AMN Reviews: Canadian Electronic Ensemble -Modulisme Session 053 [Modulisme]

Founded in 1971 and still in operation, the Canadian Electronic Ensemble claims to be the “oldest continuous live-electronic group in the world.” The group was originally a quartet made up of University of Toronto graduate students David Jaeger, Jim Montgomery, Larry Lake, and David Grimes; over the next fifty years the ensemble underwent changes in size and makeup, reducing to a trio and then growing to a sextet between 1978 and 2002 and then undergoing frequent shifts in personnel after that. Even so, on this collection of recordings spanning 1976-2018, there is a surprising stability at the core, with Montgomery and Jaeger present on all six selections.

In addition to changes in personnel, there have been changes in the group’s instrumentation, an inevitability given developments in electronic technologies for sound production and reproduction. Early analogue synthesizers have largely although apparently not completely been replaced by laptops, as the group still employs modular synths as well as acoustic instruments. The bulk of the recordings on the Modulisme session postdate 2000, putting them firmly in the laptop years.

The earliest piece in the collection is Surge, a live performance recorded 19 August 1976 in St. Lawrence Hall, Toronto, with the original quartet. Like much early electronic music, Surge is about exploring the possibilities of synthesized sound—its timbral range and pitch compass. Low-frequency drones and high-frequency pings alternate and mutate into closely and then distantly related sounds; the compositional factor enters into the group’s deft use of negative spaces and dynamics to create a balanced overall sound. In essence, Surge provides the template for much of what follows. Ambient Pinging, a 2002 recording featuring Jaeger, Lake, Montgomery, Mike Dobinson, and longtime members Rose Bolton and Paul Stillwell, both of whom joined the group in the late 1990s, is more thickly textured than Surge, but continues and extends the older piece’s use of timbral counterpoint. The most recent recordings date from a live studio session of September 2018 with Jaeger, Montgomery, Stillwell, Bolton, and David Sutherland. The electronic voices represented are a combination of the classic and contemporary, and here too the ensemble’s signature approach, which Sutherland describes as “more about sound than melody or harmony,” is on full display.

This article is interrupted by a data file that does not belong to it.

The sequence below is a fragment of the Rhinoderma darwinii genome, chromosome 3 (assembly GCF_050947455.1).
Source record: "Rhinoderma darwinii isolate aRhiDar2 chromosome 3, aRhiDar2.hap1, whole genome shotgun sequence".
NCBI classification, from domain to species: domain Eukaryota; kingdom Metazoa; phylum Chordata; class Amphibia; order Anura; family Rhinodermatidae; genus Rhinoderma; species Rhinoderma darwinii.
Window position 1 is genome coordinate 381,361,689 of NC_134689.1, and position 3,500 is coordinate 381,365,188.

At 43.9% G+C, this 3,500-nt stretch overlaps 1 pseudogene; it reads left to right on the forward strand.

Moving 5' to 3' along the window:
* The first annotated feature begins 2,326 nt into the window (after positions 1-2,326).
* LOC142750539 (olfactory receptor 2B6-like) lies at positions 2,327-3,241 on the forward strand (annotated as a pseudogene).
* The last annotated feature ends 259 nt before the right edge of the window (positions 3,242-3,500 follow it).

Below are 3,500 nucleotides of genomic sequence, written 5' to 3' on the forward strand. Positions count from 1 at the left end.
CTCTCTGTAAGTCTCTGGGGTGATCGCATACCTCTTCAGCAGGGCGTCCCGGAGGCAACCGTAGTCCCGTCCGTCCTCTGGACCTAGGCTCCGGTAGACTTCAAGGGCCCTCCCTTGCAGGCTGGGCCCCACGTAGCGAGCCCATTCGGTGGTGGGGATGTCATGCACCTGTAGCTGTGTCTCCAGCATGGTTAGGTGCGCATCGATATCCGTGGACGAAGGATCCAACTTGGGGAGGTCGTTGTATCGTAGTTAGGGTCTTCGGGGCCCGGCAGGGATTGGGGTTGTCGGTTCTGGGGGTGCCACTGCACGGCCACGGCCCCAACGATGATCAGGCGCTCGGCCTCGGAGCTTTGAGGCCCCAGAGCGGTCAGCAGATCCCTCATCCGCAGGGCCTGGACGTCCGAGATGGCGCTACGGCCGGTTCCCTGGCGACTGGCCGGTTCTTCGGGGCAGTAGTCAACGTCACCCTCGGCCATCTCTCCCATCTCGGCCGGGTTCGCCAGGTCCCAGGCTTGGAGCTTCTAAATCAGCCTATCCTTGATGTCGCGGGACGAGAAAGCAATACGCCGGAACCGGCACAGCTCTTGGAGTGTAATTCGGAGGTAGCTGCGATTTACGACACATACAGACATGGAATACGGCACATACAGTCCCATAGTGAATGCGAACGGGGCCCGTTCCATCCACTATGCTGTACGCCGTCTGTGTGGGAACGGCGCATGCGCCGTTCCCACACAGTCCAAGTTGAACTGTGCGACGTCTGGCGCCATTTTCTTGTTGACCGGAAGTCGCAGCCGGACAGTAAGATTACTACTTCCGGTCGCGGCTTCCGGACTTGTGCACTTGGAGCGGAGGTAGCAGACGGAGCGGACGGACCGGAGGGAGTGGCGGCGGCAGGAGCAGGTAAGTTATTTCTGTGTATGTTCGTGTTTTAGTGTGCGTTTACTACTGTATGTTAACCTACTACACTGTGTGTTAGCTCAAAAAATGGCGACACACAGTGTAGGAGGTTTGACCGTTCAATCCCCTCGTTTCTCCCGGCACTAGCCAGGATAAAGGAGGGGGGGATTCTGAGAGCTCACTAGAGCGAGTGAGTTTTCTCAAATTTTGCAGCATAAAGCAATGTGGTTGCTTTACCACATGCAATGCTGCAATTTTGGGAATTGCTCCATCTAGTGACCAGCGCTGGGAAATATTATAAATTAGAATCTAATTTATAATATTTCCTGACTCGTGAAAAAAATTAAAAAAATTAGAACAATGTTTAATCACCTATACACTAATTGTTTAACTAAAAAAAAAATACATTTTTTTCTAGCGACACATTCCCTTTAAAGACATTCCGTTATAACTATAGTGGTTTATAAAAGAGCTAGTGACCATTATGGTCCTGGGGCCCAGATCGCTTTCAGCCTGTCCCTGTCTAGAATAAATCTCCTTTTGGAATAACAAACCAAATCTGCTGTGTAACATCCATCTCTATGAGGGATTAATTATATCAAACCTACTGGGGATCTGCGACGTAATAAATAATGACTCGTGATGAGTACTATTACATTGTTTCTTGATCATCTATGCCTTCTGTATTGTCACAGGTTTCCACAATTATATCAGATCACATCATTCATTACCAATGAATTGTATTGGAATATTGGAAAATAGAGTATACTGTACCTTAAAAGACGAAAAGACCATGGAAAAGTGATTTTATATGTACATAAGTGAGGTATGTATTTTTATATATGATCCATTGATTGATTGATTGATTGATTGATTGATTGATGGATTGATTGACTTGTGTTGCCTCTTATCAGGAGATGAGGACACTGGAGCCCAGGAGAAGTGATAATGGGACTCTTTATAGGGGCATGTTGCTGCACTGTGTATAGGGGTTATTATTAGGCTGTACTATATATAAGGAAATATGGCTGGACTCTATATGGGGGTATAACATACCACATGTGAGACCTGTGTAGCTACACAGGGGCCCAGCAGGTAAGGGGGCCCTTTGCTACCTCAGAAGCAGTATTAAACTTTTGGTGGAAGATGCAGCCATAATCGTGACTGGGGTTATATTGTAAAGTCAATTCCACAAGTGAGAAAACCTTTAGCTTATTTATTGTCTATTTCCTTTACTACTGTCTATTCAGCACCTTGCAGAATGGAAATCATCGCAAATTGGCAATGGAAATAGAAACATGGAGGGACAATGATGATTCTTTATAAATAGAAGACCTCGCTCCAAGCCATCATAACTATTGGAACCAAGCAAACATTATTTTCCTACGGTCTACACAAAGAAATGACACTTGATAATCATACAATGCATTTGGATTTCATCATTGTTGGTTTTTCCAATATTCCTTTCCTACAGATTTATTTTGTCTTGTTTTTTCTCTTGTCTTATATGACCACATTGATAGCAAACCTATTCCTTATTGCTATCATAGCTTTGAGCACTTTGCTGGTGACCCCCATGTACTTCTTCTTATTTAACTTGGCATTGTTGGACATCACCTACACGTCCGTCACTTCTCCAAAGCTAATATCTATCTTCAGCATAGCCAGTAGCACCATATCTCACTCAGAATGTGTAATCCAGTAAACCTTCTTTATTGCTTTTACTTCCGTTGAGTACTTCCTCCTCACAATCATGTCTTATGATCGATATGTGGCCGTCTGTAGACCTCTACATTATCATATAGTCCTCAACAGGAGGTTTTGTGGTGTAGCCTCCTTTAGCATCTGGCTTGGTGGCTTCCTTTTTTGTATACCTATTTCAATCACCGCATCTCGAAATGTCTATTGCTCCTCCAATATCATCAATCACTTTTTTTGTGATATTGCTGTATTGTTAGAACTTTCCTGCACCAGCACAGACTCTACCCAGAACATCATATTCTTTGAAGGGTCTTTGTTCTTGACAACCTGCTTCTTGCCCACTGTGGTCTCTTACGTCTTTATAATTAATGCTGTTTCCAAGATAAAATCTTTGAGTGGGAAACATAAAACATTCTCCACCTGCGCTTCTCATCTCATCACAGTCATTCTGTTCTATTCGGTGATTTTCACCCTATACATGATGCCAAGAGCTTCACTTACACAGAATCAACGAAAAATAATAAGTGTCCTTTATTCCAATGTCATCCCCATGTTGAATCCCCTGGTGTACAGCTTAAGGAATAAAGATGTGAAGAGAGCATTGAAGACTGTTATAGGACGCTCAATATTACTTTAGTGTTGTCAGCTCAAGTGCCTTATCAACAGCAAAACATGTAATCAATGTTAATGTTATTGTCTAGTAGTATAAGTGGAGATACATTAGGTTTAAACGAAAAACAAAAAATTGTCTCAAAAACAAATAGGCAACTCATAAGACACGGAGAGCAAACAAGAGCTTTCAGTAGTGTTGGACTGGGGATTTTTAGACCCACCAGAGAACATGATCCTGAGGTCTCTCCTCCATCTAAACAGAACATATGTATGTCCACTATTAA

Daniel Barbiero